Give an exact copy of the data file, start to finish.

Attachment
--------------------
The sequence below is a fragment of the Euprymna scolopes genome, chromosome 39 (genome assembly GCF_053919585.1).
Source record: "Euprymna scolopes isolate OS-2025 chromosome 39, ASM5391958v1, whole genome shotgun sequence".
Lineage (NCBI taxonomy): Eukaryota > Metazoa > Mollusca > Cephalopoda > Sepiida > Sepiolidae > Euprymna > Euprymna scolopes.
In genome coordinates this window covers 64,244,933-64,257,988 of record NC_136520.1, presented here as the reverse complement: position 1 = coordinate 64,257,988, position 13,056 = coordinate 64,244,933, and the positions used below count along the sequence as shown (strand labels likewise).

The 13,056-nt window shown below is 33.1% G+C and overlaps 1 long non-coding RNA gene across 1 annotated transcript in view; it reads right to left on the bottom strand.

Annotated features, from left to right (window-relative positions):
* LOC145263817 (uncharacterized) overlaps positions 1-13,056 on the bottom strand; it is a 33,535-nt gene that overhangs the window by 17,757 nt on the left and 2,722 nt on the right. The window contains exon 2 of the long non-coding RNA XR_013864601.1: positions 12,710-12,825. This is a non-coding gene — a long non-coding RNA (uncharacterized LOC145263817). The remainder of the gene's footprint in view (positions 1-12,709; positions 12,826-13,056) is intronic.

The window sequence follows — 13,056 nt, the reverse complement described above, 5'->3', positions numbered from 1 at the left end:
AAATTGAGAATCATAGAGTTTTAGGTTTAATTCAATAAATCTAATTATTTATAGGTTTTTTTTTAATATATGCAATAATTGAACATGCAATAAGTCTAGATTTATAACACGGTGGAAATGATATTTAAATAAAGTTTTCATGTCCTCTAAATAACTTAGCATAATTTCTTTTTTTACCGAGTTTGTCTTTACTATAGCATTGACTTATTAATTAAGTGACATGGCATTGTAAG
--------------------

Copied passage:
The sequence below is a fragment of the Euprymna scolopes genome, chromosome 39 (genome assembly GCF_053919585.1).
Source record: "Euprymna scolopes isolate OS-2025 chromosome 39, ASM5391958v1, whole genome shotgun sequence".
Lineage (NCBI taxonomy): Eukaryota > Metazoa > Mollusca > Cephalopoda > Sepiida > Sepiolidae > Euprymna > Euprymna scolopes.
In genome coordinates this window covers 64,244,933-64,257,988 of record NC_136520.1, presented here as the reverse complement: position 1 = coordinate 64,257,988, position 13,056 = coordinate 64,244,933, and the positions used below count along the sequence as shown (strand labels likewise).

The 13,056-nt window shown below is 33.1% G+C and overlaps 1 long non-coding RNA gene across 1 annotated transcript in view; it reads right to left on the bottom strand.

Annotated features, from left to right (window-relative positions):
* LOC145263817 (uncharacterized) overlaps positions 1-13,056 on the bottom strand; it is a 33,535-nt gene that overhangs the window by 17,757 nt on the left and 2,722 nt on the right. The window contains exon 2 of the long non-coding RNA XR_013864601.1: positions 12,710-12,825. This is a non-coding gene — a long non-coding RNA (uncharacterized LOC145263817). The remainder of the gene's footprint in view (positions 1-12,709; positions 12,826-13,056) is intronic.

The window sequence follows — 13,056 nt, the reverse complement described above, 5'->3', positions numbered from 1 at the left end:
AAATTGAGAATCATAGAGTTTTAGGTTTAATTCAATAAATCTAATTATTTATAGGTTTTTTTTTAATATATGCAATAATTGAACATGCAATAAGTCTAGATTTATAACACGGTGGAAATGATATTTAAATAAAGTTTTCATGTCCTCTAAATAACTTAGCATAATTTCTTTTTTTACCGAGTTTGTCTTTACTATAGCATTGACTTATTAATTAAGTGACATGGCATTGTAAG